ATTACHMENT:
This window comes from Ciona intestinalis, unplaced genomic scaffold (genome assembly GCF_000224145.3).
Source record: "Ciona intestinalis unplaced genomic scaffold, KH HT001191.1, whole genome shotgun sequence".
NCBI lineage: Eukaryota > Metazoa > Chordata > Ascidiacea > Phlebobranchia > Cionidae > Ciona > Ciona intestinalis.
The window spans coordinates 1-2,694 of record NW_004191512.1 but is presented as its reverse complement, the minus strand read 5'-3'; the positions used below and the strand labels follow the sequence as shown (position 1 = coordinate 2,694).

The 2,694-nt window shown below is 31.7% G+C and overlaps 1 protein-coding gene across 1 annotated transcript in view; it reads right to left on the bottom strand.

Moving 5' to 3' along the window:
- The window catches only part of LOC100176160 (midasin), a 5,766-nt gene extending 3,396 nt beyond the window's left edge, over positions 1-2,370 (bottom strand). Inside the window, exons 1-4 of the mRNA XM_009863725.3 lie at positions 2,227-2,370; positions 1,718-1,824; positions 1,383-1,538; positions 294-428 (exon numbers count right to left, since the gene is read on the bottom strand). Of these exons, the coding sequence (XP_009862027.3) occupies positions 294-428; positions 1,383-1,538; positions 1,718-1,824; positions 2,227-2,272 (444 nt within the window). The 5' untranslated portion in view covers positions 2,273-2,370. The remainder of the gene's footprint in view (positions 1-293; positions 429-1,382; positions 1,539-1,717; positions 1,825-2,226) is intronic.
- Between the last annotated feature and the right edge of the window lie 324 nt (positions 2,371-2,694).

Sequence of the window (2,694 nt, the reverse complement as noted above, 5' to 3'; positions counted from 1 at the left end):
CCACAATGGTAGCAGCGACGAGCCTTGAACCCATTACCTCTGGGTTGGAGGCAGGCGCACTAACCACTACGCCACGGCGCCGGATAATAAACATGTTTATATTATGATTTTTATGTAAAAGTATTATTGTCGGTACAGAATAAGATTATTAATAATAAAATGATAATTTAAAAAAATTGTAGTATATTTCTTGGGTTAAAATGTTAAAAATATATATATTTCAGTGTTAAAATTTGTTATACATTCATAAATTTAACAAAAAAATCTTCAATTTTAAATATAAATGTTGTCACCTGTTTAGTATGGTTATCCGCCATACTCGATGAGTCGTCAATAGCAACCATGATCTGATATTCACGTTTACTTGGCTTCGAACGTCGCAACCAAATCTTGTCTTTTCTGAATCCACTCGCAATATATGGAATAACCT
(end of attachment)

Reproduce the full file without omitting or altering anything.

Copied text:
This window comes from Ciona intestinalis, unplaced genomic scaffold (genome assembly GCF_000224145.3).
Source record: "Ciona intestinalis unplaced genomic scaffold, KH HT001191.1, whole genome shotgun sequence".
NCBI lineage: Eukaryota > Metazoa > Chordata > Ascidiacea > Phlebobranchia > Cionidae > Ciona > Ciona intestinalis.
The window spans coordinates 1-2,694 of record NW_004191512.1 but is presented as its reverse complement, the minus strand read 5'-3'; the positions used below and the strand labels follow the sequence as shown (position 1 = coordinate 2,694).

The 2,694-nt window shown below is 31.7% G+C and overlaps 1 protein-coding gene across 1 annotated transcript in view; it reads right to left on the bottom strand.

Moving 5' to 3' along the window:
- The window catches only part of LOC100176160 (midasin), a 5,766-nt gene extending 3,396 nt beyond the window's left edge, over positions 1-2,370 (bottom strand). Inside the window, exons 1-4 of the mRNA XM_009863725.3 lie at positions 2,227-2,370; positions 1,718-1,824; positions 1,383-1,538; positions 294-428 (exon numbers count right to left, since the gene is read on the bottom strand). Of these exons, the coding sequence (XP_009862027.3) occupies positions 294-428; positions 1,383-1,538; positions 1,718-1,824; positions 2,227-2,272 (444 nt within the window). The 5' untranslated portion in view covers positions 2,273-2,370. The remainder of the gene's footprint in view (positions 1-293; positions 429-1,382; positions 1,539-1,717; positions 1,825-2,226) is intronic.
- Between the last annotated feature and the right edge of the window lie 324 nt (positions 2,371-2,694).

Sequence of the window (2,694 nt, the reverse complement as noted above, 5' to 3'; positions counted from 1 at the left end):
CCACAATGGTAGCAGCGACGAGCCTTGAACCCATTACCTCTGGGTTGGAGGCAGGCGCACTAACCACTACGCCACGGCGCCGGATAATAAACATGTTTATATTATGATTTTTATGTAAAAGTATTATTGTCGGTACAGAATAAGATTATTAATAATAAAATGATAATTTAAAAAAATTGTAGTATATTTCTTGGGTTAAAATGTTAAAAATATATATATTTCAGTGTTAAAATTTGTTATACATTCATAAATTTAACAAAAAAATCTTCAATTTTAAATATAAATGTTGTCACCTGTTTAGTATGGTTATCCGCCATACTCGATGAGTCGTCAATAGCAACCATGATCTGATATTCACGTTTACTTGGCTTCGAACGTCGCAACCAAATCTTGTCTTTTCTGAATCCACTCGCAATATATGGAATAACCT